Historical fiction is actually a guilty pleasure of mine. So it brings me a lot of joy to throw open the doors of my blog and hand over the reins to historical author, Emily Murdoch.
Take it away, Emily!
More Fact than Fiction: (Re)Writing History
When you are a historical author, you are constantly stuck in a battle: between the truth and facts that you know, and the fictional story that you want to tell.
It’s something that I’ve battled in more ways than one as a trained academic and a historical fiction author.
Which side of you wins out really depends on the type of historical novel that you want to write.
For example, I write historical romance which means that as well as the historical background, the conflict that drives the story has to have a romantic edge.
It can’t just be about whether John or Richard inherit the crown. But if it’s about a woman who has a choice to marry either of them, then that puts the whole historical conflict happily juxtaposed against a romantic one.
I love being able to slot historical facts into my writing.
But most of the time the reader will never notice that they are there, and for me, sometimes that’s the point.
Take the humble fork, for example. It wasn’t used as part of dining cutlery in England until the 1500s. So I always ensure that no character of mine living before that century will ever use one.
Will any reader ever take pleasure in that? Probably not. But it makes me smile, and I’m sure there will be someone one there who would have noticed if I had got it wrong!
Then there are the facts that are so obscure, even the academics don’t really know the answers. My first published novel, Conquests: Hearts Rule Kingdoms, is set just after the 1066 Norman Invasion of England – 950 years ago.
But there is an Anglo-Saxon wedding in the book. There have been huge debates between Anglo-Saxon and Old English scholars about exactly what an Anglo-Saxon wedding would look like. Yet there’s no consensus.
The historian in me hates that: the author in me loves it.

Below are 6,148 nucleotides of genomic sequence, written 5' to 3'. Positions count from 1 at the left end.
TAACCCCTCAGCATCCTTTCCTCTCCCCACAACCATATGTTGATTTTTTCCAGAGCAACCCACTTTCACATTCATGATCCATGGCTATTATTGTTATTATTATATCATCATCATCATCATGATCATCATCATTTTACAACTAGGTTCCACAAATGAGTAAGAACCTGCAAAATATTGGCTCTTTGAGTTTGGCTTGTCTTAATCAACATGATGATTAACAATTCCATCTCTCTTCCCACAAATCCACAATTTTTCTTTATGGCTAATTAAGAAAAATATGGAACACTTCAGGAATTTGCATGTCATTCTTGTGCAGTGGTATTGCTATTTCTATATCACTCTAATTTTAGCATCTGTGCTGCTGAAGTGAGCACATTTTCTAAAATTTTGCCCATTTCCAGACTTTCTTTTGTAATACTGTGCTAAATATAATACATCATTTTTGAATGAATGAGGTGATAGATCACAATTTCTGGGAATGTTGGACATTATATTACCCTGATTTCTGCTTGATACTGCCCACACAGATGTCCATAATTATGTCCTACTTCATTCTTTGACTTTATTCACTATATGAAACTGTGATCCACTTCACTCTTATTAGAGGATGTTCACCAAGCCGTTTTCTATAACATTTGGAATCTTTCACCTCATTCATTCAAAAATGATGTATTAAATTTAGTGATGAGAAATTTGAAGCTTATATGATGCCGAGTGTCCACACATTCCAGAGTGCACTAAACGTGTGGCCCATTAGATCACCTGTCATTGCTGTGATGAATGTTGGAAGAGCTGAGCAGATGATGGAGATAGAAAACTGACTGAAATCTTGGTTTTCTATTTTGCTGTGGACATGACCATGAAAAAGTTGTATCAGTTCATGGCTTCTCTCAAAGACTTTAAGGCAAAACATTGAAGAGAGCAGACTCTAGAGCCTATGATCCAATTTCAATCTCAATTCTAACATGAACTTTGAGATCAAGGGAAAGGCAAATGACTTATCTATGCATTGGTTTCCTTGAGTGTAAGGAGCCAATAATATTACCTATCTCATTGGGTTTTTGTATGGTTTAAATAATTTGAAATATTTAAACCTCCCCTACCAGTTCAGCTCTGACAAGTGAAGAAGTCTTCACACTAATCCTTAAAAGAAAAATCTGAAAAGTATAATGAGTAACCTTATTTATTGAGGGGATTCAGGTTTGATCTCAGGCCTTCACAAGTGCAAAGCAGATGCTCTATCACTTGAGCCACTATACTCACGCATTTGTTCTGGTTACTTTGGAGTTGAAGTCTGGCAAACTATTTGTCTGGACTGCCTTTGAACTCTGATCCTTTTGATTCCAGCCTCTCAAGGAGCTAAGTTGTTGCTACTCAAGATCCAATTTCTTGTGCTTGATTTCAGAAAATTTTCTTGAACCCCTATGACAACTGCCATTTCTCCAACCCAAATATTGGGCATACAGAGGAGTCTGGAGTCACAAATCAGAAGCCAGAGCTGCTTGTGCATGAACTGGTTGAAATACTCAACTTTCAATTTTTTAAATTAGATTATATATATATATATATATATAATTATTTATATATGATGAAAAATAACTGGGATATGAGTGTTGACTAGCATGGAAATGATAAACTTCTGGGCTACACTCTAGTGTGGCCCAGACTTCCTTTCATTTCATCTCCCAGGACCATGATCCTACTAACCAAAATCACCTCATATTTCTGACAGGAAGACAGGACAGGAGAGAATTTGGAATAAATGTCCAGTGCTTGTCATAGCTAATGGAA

No one knows? Perfect! I’ll make it up, and use all my knowledge of Anglo-Saxon culture, language, society, and religion to imagine.
The only facts that I conveniently ignore are the ones that everyone ‘knows’, but are actually false. I’m a medievalist.
And as everyone ‘knows’, women during the medieval period were basically the possessions of their husbands or fathers. They were never able to do anything, never able to receive an education, never able to make anything of their lives except marry and bear children.
Except . . . that’s not true, and so I ignore those ‘facts’ in my books!
Just like so many of the historically real medieval women, my female lead not only is literate, fierce, and able to hold her own against any man. But she also has feudal ties to the village that serves her home, owes fealty to her King, makes political decisions, and knows her place: at the front.
After all, there were women philosophers, doctors, academics, abbesses, and rulers in their own right.
Writing, or re-writing history when you are a historical romance author has absolutely everything. Intrigue, drama, politics, culture, and best of all, romance.
Who wouldn’t want to write it?
About Emily Murdoch
Emily Murdoch is a medieval historian and writer. Throughout her career so far she has: examined a codex and transcribed medieval sermons at the Bodleian Library in Oxford; designed part of an exhibition for the Yorkshire Museum; worked as a researcher for a BBC documentary presented by Ian Hislop; and worked at Polesden Lacey with the National Trust.
She has a degree in History and English, and a Masters in Medieval Studies, both from the University of York. Emily has a medieval series and a Regency novella series published, and is currently working on several new projects.
You can follow her on Twitter and Instagram @emilyekmurdoch.
Find her on Facebook at www.facebook.com/
Read her blog at www.emilyekmurdoch.blogspot.
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